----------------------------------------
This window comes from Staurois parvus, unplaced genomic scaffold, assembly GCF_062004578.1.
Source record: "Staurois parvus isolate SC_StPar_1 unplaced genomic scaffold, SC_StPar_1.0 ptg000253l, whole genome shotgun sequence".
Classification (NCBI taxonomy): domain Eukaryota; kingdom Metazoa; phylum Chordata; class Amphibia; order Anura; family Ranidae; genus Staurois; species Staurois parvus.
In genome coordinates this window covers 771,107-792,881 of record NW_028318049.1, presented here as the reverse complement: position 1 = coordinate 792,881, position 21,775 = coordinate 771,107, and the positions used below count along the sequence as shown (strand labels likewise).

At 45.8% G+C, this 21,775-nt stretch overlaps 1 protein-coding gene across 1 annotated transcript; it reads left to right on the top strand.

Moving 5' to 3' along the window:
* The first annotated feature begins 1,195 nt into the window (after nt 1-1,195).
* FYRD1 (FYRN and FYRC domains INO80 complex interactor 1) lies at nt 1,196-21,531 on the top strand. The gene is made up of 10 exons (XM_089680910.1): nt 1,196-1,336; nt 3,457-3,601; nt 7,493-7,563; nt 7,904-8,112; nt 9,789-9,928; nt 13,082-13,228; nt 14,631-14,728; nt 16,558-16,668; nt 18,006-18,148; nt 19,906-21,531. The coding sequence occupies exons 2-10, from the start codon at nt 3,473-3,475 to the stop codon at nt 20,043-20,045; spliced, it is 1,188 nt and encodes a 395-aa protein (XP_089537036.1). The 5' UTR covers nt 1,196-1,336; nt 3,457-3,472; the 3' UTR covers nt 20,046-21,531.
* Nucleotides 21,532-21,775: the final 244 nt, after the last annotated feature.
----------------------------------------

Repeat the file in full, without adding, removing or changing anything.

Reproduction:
This window comes from Staurois parvus, unplaced genomic scaffold, assembly GCF_062004578.1.
Source record: "Staurois parvus isolate SC_StPar_1 unplaced genomic scaffold, SC_StPar_1.0 ptg000253l, whole genome shotgun sequence".
Classification (NCBI taxonomy): domain Eukaryota; kingdom Metazoa; phylum Chordata; class Amphibia; order Anura; family Ranidae; genus Staurois; species Staurois parvus.
In genome coordinates this window covers 771,107-792,881 of record NW_028318049.1, presented here as the reverse complement: position 1 = coordinate 792,881, position 21,775 = coordinate 771,107, and the positions used below count along the sequence as shown (strand labels likewise).

At 45.8% G+C, this 21,775-nt stretch overlaps 1 protein-coding gene across 1 annotated transcript; it reads left to right on the top strand.

Moving 5' to 3' along the window:
* The first annotated feature begins 1,195 nt into the window (after nt 1-1,195).
* FYRD1 (FYRN and FYRC domains INO80 complex interactor 1) lies at nt 1,196-21,531 on the top strand. The gene is made up of 10 exons (XM_089680910.1): nt 1,196-1,336; nt 3,457-3,601; nt 7,493-7,563; nt 7,904-8,112; nt 9,789-9,928; nt 13,082-13,228; nt 14,631-14,728; nt 16,558-16,668; nt 18,006-18,148; nt 19,906-21,531. The coding sequence occupies exons 2-10, from the start codon at nt 3,473-3,475 to the stop codon at nt 20,043-20,045; spliced, it is 1,188 nt and encodes a 395-aa protein (XP_089537036.1). The 5' UTR covers nt 1,196-1,336; nt 3,457-3,472; the 3' UTR covers nt 20,046-21,531.
* Nucleotides 21,532-21,775: the final 244 nt, after the last annotated feature.